August 16, 2007
All around Beijing large areas of production forests are realised over the last years. They dont produce wood and little clean air, but rather a green image for the city. As an image these plantations are highly effective. Coming into the city from the airport, visitors are greeted by row upon row of trees lining the road. Beyond the expressway there are even more big patches of neatly ordered lines of trees. An image forest however is produced with speed in mind. The fast growing jou zu tree used in the majority of woods, was a bad choice. It is not an indigenous tree and as it turned out they consume large quantities of water, creating problems for the water supply. While the sandstorms in spring are reduced by the green wall around Beijing, they are replaced by clouds of catkins, causing allergic reactions, litter in the streets, block the sight of drivers, break down cars and start fires.
Green Olympics is one of the three concepts for the Beijing 2008 Olympic Games. And it is being heralded as the greenest ever. The Olympic sites are constructed with environmentally friendly technologies. Urban and rural afforestation is taking place in and around Beijing and citizens are greatly encouraged to make green consumption choices. It is a great way to advertise China as a country with a green agenda, not the nation soon to surpass the USA as the biggest polluter worldwide.
As much as all the green is used to build a city better fit for all to enjoy it is also a great way of hiding things. The building pits in Beijing are hidden from sight by giant billboards, most of them filled with advertising. In particular the new subway stations built to be completed in 2008 are obscured from street view by hundreds of meters of prints depicting full-colour pictures of lush parks and greens. On top of this the impression of depth is enhanced by preceding the printed screen by a strip of real trees and bushes. Around the corner of Tianmen square, one of the most photographed spots in Beijing, the ministry of public security also utilises a green screen. A small strip of green backed up by huge billboards with pictures of the same trees obscure whats behind with an enjoyable illusion.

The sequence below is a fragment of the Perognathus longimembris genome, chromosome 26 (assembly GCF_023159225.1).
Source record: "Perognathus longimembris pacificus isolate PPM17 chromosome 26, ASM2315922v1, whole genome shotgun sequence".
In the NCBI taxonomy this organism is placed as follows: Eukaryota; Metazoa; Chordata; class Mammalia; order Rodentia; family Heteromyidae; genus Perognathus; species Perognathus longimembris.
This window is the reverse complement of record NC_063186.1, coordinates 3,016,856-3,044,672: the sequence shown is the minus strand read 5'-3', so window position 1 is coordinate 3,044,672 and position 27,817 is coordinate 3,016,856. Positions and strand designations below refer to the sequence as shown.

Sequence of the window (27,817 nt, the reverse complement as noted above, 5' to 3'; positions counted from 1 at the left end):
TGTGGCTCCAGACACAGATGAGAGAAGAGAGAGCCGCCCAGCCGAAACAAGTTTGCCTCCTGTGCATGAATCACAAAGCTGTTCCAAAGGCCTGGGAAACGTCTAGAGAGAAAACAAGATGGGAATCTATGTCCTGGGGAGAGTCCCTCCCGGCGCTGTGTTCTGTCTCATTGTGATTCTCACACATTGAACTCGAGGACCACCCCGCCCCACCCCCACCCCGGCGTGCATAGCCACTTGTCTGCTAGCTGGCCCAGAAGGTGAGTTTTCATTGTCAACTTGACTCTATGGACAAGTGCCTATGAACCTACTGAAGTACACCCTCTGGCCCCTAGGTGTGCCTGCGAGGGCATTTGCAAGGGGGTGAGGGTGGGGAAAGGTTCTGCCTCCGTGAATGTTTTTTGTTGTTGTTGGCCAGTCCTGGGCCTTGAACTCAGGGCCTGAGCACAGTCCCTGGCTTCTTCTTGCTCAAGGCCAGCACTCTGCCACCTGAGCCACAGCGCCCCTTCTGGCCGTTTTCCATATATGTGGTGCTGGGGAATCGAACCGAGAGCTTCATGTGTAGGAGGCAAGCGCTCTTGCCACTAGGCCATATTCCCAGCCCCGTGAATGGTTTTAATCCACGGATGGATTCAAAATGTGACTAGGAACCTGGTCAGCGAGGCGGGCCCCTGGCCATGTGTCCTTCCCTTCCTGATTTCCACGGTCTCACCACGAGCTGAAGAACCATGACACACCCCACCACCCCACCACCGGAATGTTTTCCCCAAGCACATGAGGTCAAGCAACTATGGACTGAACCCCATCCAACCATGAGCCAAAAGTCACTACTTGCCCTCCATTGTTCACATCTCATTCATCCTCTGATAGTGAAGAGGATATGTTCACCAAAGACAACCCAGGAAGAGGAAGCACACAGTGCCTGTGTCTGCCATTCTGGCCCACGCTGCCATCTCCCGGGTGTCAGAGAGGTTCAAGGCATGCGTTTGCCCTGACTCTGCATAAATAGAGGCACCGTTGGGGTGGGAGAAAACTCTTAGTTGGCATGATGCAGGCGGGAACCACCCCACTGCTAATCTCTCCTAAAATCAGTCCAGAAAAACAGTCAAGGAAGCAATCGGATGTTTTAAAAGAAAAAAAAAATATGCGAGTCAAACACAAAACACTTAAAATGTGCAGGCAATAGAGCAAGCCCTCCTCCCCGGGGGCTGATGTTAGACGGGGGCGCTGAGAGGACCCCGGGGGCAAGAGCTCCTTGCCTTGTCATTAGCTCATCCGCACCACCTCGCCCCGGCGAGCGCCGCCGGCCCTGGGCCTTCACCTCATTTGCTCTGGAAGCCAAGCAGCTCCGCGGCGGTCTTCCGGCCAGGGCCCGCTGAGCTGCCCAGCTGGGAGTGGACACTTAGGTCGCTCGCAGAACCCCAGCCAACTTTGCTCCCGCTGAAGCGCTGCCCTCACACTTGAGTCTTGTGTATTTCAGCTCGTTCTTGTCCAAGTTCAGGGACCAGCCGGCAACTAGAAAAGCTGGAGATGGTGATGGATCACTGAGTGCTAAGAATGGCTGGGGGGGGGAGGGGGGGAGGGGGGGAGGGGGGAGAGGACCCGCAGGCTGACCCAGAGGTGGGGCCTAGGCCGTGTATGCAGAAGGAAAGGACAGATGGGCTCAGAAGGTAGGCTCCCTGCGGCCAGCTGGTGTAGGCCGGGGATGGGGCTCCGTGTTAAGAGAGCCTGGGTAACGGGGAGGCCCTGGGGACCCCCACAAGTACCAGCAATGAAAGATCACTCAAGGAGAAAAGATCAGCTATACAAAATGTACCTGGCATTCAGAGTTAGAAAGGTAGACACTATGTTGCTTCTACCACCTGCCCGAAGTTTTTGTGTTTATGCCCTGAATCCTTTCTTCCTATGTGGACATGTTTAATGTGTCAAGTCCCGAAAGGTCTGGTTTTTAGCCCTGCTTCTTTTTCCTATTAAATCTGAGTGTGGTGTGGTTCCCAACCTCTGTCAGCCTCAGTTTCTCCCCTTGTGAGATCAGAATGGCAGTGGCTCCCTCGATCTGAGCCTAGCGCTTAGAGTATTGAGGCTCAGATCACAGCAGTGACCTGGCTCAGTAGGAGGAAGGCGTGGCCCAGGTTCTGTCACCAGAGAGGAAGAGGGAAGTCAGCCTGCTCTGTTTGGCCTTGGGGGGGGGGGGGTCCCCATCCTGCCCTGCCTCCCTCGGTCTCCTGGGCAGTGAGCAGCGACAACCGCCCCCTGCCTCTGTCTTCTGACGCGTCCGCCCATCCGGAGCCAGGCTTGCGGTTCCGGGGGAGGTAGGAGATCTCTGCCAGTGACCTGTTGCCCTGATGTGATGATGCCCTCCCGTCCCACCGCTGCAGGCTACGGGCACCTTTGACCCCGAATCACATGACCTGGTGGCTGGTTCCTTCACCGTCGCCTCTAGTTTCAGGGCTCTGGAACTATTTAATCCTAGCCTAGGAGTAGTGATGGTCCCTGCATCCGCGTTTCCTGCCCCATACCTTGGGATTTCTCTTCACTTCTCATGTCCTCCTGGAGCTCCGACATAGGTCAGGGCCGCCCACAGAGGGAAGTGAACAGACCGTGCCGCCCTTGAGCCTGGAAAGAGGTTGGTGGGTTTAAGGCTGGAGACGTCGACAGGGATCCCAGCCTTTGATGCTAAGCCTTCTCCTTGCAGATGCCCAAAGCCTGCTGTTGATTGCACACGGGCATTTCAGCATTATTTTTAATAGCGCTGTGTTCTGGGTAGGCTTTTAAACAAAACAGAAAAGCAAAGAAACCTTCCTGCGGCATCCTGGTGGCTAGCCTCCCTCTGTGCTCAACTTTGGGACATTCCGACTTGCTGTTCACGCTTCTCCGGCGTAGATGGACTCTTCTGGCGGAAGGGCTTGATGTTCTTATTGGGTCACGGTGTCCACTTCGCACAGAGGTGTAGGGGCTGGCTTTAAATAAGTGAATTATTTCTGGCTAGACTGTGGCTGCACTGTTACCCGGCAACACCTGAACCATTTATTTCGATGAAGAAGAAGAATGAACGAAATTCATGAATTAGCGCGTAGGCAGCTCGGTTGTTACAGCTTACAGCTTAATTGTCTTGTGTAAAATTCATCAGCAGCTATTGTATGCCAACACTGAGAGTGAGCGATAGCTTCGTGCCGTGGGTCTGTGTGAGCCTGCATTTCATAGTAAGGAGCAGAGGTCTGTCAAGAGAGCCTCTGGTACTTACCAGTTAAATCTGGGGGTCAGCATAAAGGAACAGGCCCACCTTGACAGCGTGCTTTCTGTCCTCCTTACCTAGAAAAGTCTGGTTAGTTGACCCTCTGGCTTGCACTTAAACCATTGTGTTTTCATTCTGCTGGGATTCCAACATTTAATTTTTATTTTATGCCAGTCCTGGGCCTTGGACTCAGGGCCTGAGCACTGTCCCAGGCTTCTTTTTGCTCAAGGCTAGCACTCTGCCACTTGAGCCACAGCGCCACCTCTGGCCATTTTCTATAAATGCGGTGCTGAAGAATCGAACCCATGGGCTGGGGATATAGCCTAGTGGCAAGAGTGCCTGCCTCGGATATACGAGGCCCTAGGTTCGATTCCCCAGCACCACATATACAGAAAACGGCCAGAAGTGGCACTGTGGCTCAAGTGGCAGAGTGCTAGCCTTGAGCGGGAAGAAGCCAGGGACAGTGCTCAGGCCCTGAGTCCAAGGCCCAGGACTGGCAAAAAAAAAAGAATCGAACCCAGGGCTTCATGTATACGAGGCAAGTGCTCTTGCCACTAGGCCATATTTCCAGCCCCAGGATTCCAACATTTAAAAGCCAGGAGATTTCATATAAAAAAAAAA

In the summer of 2007 the Green Long March takes place. In a re-enactment of the communists long march, the organisation aims to lay the foundation for a sustainable Chinese civilisation. This practically amounts to what the marchers call the greening of China: planting trees and sharing ideas for a better environment. Campaigns towards afforestation have a tradition in the recent history of China. Every year there is an estimated growth of 5.3 million hectares of forest. in 2002 850 million trees had been planted in Beijing alone. A figure only multiplied by the recent Green Olympics activities. The Green Long March is an event that builds on these accomplishments but is also mainly about making this visible. Mostly a media campaign, the images of Green China will be broadcasted nationally and internationally and through the local news media.
Huge billboards are to be found on every street in the whole of Beijing. More often than not they depict serene scenes from nature in the background. Popular themes are clear blue skies with a few puffs of white clouds, flowery grasslands stretching out towards the horizon or a lush park forest. Real estate developers and the government alike, use these scenes to appeal to something that is in fact the complete opposite of the urban environment they are promoting. But these scenes really seem to fit any product, small businesses use them just as often. From advertising Sichuan dishes to chain-saws or computers. They all probably appeal to a desire for nature by the Beijing city dwellers. But by printing these dream images on huge billboards, the image the city offers starts to resemble the dream.